QUESTION: Our 10-year old daughter shocked my husband and me last night by yelling at us to stop bickering. Talk about “out of the mouths of babes”! We are always nitpicking at each other. Why do we do it & how can we stop?

ANSWER: While bickering is a squabble over seemingly trivial matters, over time it can pull a couple apart. The quick shotgun barrage of complaints can tear at the very fabric of the relationship and confuse the couple because there are so many balls in the air, making it difficult to focus on the real issue. Here are three issues that I have seen underneath the verbal pummeling of couples.

1. CONTROL: Every couple must face the issue of control. Who will try to be dominant? Who will submit? The insecurity that fuels this struggle for power must be uncovered. Did you marry your spouse because they acted weak so you could appear strong? Well, surprise! All people have inside strengths that can help you remove your outside mask. Miracle of miracles, you can be yourself with your spouse. They are not so blind and dumb to miss seeing the real you; actually, they love the real you underneath the fake mask. So, take it off, and realize that the goal is intimacy, not victory.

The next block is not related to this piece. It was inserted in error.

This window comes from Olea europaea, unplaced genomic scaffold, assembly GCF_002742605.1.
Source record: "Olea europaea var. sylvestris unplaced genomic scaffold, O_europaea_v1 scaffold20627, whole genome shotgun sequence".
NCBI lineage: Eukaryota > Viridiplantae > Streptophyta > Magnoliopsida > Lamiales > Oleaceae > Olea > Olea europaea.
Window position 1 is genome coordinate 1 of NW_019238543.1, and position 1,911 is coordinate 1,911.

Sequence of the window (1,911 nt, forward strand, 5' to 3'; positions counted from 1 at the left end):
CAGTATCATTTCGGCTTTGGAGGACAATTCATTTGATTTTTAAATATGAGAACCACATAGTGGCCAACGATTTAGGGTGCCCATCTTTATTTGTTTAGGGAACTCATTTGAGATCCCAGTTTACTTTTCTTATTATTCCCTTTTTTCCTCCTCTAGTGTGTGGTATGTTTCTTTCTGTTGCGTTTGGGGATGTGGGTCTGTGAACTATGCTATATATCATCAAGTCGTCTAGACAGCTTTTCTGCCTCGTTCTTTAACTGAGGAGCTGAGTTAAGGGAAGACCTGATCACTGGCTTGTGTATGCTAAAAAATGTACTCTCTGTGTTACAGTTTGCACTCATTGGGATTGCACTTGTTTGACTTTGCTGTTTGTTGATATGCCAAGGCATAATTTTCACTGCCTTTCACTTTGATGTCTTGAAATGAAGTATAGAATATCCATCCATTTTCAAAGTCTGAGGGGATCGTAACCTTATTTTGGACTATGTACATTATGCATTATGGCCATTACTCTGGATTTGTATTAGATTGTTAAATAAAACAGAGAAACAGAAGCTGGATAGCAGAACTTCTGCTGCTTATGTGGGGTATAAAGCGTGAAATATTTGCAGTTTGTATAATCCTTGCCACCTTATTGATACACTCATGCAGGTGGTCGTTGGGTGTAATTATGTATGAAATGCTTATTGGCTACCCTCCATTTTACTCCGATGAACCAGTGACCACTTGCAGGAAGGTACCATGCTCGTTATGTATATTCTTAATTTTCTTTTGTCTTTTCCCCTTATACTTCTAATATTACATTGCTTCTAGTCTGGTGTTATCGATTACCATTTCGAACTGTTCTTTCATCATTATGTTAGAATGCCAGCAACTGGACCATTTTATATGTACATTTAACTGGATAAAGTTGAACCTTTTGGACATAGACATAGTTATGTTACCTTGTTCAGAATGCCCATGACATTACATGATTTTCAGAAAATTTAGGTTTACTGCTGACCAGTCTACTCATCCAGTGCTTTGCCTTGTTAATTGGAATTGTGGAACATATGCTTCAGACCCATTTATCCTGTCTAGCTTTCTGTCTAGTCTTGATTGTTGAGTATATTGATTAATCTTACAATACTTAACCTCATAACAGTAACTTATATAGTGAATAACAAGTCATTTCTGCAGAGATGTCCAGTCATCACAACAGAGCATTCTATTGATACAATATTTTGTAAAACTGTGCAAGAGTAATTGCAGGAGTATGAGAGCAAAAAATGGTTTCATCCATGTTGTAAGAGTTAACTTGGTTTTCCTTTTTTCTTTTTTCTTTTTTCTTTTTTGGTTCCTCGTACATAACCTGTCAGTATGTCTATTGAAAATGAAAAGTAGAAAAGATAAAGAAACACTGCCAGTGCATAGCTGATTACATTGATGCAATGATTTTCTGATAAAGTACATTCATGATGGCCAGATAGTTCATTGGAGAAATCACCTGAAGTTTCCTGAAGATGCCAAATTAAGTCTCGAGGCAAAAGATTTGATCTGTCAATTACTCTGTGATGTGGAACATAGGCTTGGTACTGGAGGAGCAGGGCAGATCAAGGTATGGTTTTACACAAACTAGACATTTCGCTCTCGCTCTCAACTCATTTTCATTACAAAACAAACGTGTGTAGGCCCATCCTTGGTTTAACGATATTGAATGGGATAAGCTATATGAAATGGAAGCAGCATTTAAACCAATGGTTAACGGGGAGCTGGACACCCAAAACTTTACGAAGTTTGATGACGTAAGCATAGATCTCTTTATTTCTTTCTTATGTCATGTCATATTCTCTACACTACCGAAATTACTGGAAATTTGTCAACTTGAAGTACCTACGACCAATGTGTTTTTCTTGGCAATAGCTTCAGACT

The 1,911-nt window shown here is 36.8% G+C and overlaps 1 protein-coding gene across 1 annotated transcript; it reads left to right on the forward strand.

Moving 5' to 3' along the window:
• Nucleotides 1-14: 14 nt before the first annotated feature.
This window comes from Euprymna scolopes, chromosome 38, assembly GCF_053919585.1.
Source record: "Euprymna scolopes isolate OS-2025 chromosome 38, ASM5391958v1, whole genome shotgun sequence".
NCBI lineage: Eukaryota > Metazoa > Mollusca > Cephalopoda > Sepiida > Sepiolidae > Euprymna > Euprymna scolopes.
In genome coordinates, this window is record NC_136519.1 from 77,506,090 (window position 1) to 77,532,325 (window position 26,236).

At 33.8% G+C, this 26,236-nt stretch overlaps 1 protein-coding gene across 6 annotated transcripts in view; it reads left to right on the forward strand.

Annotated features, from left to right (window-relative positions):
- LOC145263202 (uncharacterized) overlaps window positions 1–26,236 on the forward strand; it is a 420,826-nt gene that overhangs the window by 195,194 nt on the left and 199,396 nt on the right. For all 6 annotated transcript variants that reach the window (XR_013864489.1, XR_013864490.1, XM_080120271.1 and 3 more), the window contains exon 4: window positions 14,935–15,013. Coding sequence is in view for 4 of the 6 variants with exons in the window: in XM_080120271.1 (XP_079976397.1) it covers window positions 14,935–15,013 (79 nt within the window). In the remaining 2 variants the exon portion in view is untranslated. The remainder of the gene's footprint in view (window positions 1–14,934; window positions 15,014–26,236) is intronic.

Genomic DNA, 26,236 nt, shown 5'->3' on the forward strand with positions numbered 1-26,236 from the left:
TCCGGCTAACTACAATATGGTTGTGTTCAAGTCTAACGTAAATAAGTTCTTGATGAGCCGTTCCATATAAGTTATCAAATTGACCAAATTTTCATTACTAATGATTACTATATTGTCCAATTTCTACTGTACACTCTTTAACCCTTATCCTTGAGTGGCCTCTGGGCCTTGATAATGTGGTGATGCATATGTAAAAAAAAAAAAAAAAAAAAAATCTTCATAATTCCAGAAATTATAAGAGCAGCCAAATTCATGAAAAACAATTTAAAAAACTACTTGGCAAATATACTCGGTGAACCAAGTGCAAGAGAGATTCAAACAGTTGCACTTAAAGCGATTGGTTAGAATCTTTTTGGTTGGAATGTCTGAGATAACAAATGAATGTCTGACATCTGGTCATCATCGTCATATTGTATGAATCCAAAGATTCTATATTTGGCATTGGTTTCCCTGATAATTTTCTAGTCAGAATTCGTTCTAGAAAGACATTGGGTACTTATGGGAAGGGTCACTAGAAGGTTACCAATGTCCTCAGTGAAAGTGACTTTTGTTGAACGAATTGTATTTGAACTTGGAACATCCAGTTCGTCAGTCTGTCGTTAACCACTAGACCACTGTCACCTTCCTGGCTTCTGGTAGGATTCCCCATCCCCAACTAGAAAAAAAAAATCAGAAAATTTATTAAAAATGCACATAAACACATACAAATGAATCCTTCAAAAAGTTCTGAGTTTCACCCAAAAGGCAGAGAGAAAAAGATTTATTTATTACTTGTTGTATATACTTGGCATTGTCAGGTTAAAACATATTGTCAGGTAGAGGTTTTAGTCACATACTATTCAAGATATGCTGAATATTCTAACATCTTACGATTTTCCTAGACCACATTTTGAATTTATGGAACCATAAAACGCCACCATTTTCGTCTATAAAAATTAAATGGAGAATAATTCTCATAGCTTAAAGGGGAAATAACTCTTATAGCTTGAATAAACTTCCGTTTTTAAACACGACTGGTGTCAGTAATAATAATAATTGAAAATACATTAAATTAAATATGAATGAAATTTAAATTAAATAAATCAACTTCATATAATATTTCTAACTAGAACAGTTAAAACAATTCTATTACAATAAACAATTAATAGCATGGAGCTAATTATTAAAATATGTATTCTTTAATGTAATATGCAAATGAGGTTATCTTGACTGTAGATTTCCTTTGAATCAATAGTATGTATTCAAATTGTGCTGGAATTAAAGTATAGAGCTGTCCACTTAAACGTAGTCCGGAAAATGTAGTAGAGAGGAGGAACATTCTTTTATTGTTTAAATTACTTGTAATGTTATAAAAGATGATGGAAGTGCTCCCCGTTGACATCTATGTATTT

2. IMAGE: The underlying issue in other arguments is image. Many a spouse has loudly bemoaned having a living room in which no one lives or a dining room in which no one dines. While function does not always trump form, nonetheless, a room for show hides the fear that one is so ordinary as to need to flash the extraordinary. Explaining why you love your spouse may close down self-doubt and open up a few rooms.

3. ORDER: Many a Felicia Unger derides a messy Oscar Madison for cups without coasters, soiled clothes piled in the bedroom, and mirrored medicine cabinets left open to reveal within a disorderly horror. Instead of labeling Felicia “a neat nick” or “Mrs. OCD”, listen with empathy to surprisingly discover that she was raised in an angry, chaotic home as a child and now overcompensates with an overly orderly home as an adult.

So, bicker less & listen more. Put yourself in the shoes of the other so as to better understand and love them.

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